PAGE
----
By Melissa Henson
If you’ve recently tried to find something on Netflix, or Prime Video (or any major streaming service, for that matter) that you can safely enjoy with your entire family – and given up after a few minutes of searching the menu and finding nothing but TV-MA-rated titles – you are not alone, and you’re not wrong.
A new Parents Television and Media Council study, Families Need Not Subscribe: An Analysis of the Scarcity of Family Content on Streaming Platforms, shows that across the major streaming services, (Apple TV+, Hulu, Max, Netflix, Paramount+, Peacock and Prime Video) content rated for “mature audiences only” dominates.
There’s at least 268% more adult-only entertainment on streaming platforms than there is content that’s suitable for families!
We know that families want to watch TV together. Streamers know it, too. It’s an easy, affordable, low-stress way for families to spend time together, and according to one survey, 62% of respondents said that watching TV together as a family helped them bond. Yet less than 20% report watching TV with children under the age of 18.
Why is that?
When families want to unwind over the shared experience of watching a TV program or movie together, they should have options beyond Game of Thrones or Sesame Street – but this research shows there aren’t many options between those two extremes.
Among the streaming services studied, Prime Video is the worst for family programming. Less than 3% of original content is rated TV-G or TV-PG (Amazon has an additional “All” age rating, which was applied to one program. Combined, there were only six Prime Video originals rated “All,” TV-G, or TV-PG).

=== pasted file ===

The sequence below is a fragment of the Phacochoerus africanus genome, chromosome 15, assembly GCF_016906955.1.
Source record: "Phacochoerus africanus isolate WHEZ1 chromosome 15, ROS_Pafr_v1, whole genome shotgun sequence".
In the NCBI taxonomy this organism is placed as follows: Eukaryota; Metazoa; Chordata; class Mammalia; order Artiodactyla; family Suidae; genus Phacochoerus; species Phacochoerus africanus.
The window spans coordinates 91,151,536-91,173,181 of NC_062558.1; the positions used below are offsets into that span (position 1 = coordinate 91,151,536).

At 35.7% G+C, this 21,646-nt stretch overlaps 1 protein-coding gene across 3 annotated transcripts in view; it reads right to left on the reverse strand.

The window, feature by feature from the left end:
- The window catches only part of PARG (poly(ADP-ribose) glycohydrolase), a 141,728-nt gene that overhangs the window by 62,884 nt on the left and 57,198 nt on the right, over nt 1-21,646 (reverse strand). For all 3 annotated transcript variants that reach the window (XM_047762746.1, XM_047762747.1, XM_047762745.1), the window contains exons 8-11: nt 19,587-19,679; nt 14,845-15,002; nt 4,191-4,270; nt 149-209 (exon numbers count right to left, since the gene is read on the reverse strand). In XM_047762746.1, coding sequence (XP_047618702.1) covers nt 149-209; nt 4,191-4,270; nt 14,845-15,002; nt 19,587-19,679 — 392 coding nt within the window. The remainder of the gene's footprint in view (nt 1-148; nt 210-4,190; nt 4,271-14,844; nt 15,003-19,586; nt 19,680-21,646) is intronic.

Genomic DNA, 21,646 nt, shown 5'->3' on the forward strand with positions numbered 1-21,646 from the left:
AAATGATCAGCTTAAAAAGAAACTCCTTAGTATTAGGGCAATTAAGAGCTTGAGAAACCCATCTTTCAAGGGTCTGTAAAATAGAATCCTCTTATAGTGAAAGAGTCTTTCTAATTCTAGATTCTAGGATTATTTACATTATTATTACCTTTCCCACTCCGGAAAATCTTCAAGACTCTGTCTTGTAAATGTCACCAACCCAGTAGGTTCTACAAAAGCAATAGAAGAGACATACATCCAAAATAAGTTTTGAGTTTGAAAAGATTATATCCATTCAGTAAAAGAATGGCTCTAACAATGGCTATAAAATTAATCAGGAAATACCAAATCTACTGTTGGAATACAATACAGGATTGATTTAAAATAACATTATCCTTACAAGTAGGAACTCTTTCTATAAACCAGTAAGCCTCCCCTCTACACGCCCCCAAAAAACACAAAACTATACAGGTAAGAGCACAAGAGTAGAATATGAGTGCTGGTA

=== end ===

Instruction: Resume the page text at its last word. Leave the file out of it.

AppleTV+ is the best for family programming and offers the largest number of TV-G-rated original programs. Twenty-six out of 139 programs were rated for general audiences, or 19%. Only 6% were rated PG. Half (50%) of all original content on AppleTV+ is rated TV-MA.
Peacock comes in just behind AppleTV+ for offering the highest percentage of family-suitable content. 20% of original content on Peacock is rated PG and 8% is rated TV-G. Thirty-seven percent of original series on Peacock are rated TV-MA.
On Hulu, 69% of original programs were rated TV-MA. Only 6% were rated TV-PG and only 1 was rated TV-G, meaning that for every 1 family-suitable program on Hulu, there are more than ten that are for adult audiences only.
On MAX, 62% of original programs are rated TV-MA. Only 14% are rated TV-PG, and 1% are rated TV-G. Seven out of 20 of the PG-rated original programs on MAX were reality competitions.
62% of Netflix originals are rated TV-MA, 6% are TV-PG, and less than 1% are rated TV-G, meaning again that adult-only programs outnumber family-suitable programs 10:1.
On Paramount+, 53% of original series are rated TV-MA; 9% are rated TV-PG; and 1% are rated TV-G.
What these data points show is that there’s something bigger at stake here than missed opportunities for family movie nights.
Increasingly in homes across America, each member of the family retreats into their own corner of the home with their phone or tablet or laptop… and consumes their own media in isolation, not interacting other family members, not engaging with real people. Mom and Dad might be watching the news in one room, while one child plays games on his laptop in another, and another scrolls through TikTok videos on her phone in another.
Kids are suffering from the lack of human connection. They are suffering from feelings of isolation, not just from friends, but from family – and these problems are often exacerbated by technology use.
Reinstating a family movie night could go a long way toward alleviating these feelings of loneliness and isolation. But for families to do that, streamers need to program for families.
Melissa Henson is the vice president of the Parents Television and Media Council, a nonpartisan education organization advocating responsible entertainment. On X: @ThePTC